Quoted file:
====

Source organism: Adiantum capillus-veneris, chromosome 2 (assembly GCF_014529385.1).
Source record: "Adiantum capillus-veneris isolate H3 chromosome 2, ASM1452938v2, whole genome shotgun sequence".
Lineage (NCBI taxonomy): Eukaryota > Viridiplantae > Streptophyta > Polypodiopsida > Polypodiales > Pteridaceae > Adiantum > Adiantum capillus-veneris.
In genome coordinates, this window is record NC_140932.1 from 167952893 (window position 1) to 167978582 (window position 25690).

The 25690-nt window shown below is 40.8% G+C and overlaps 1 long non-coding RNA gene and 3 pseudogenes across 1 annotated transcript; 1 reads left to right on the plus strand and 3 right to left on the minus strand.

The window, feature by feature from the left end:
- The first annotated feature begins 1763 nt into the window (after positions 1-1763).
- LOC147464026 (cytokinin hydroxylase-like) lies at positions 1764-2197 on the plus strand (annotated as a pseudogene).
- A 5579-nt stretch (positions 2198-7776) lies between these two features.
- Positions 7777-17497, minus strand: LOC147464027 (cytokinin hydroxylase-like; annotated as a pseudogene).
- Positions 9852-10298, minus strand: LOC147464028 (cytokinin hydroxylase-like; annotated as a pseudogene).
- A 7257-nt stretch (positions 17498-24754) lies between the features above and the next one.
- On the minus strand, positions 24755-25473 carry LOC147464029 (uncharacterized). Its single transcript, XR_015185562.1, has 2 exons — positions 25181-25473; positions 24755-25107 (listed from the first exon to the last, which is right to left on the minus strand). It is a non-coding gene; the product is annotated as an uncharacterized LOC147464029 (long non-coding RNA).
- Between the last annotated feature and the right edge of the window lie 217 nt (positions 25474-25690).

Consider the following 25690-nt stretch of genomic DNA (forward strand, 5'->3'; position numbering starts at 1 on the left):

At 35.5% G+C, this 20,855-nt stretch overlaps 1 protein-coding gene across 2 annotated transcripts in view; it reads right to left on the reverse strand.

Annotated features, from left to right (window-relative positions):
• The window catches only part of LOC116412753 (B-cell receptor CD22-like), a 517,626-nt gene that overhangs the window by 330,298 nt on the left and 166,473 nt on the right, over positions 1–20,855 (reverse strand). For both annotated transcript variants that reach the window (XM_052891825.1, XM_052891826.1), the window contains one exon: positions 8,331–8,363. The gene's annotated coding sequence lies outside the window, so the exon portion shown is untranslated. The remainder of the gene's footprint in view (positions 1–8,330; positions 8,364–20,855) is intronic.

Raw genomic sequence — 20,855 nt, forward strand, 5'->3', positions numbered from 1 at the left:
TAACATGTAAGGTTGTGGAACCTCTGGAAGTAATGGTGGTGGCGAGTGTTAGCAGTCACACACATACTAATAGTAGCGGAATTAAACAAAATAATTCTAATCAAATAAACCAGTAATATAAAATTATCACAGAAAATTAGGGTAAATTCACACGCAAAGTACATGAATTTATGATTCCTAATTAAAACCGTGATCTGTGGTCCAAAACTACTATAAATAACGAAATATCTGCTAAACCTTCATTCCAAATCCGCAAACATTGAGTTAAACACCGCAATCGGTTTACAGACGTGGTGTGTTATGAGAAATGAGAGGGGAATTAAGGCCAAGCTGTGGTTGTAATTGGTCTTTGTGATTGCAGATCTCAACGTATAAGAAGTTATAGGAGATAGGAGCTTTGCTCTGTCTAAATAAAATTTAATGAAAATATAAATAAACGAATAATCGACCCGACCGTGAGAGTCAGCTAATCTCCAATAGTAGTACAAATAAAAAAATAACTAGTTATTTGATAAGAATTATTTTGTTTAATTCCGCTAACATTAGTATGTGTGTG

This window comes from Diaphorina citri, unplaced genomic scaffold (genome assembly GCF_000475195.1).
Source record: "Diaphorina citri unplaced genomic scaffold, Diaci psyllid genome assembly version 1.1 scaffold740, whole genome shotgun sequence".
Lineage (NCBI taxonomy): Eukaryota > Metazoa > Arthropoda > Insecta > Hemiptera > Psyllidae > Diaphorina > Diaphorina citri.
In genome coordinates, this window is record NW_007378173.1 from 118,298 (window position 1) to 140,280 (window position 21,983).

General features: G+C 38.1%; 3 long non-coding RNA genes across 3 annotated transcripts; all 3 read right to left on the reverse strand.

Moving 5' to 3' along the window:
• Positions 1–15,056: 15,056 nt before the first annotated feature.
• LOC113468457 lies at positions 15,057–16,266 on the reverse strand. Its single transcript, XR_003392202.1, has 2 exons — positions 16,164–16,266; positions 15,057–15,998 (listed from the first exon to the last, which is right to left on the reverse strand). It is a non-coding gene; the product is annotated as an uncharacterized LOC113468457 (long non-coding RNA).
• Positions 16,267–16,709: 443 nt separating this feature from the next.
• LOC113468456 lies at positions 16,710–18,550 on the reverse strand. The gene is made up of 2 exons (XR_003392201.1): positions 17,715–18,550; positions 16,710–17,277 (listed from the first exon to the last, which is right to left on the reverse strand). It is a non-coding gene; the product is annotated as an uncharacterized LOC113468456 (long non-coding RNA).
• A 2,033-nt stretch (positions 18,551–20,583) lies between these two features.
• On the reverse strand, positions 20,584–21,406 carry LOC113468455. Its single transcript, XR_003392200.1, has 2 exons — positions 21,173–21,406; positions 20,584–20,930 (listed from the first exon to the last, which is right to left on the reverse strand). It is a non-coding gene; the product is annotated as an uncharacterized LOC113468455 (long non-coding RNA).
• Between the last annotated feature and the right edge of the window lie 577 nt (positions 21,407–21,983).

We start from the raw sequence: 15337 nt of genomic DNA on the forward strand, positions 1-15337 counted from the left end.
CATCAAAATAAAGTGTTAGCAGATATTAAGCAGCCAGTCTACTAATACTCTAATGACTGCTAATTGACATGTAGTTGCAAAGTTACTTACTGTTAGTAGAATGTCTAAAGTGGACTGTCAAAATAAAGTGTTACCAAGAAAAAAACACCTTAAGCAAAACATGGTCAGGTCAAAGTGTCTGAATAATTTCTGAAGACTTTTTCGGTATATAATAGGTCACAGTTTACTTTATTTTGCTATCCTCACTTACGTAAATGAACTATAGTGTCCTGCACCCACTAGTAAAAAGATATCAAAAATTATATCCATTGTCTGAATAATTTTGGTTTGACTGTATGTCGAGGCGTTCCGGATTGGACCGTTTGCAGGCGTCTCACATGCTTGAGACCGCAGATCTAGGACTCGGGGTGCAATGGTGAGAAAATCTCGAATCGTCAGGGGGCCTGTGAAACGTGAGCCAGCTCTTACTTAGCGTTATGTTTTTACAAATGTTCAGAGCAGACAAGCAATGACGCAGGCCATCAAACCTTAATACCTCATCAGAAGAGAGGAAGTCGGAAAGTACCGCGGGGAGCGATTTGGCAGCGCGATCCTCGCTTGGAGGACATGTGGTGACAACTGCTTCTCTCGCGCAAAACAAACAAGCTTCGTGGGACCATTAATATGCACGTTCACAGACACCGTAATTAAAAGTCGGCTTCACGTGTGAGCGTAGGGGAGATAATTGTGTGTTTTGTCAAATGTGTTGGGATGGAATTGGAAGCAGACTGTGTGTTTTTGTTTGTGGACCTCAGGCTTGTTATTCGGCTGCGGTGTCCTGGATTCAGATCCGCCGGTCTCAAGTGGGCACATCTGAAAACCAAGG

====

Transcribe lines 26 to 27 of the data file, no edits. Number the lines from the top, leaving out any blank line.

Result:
Moving 5' to 3' along the window:
• Positions 1–15,056: 15,056 nt before the first annotated feature.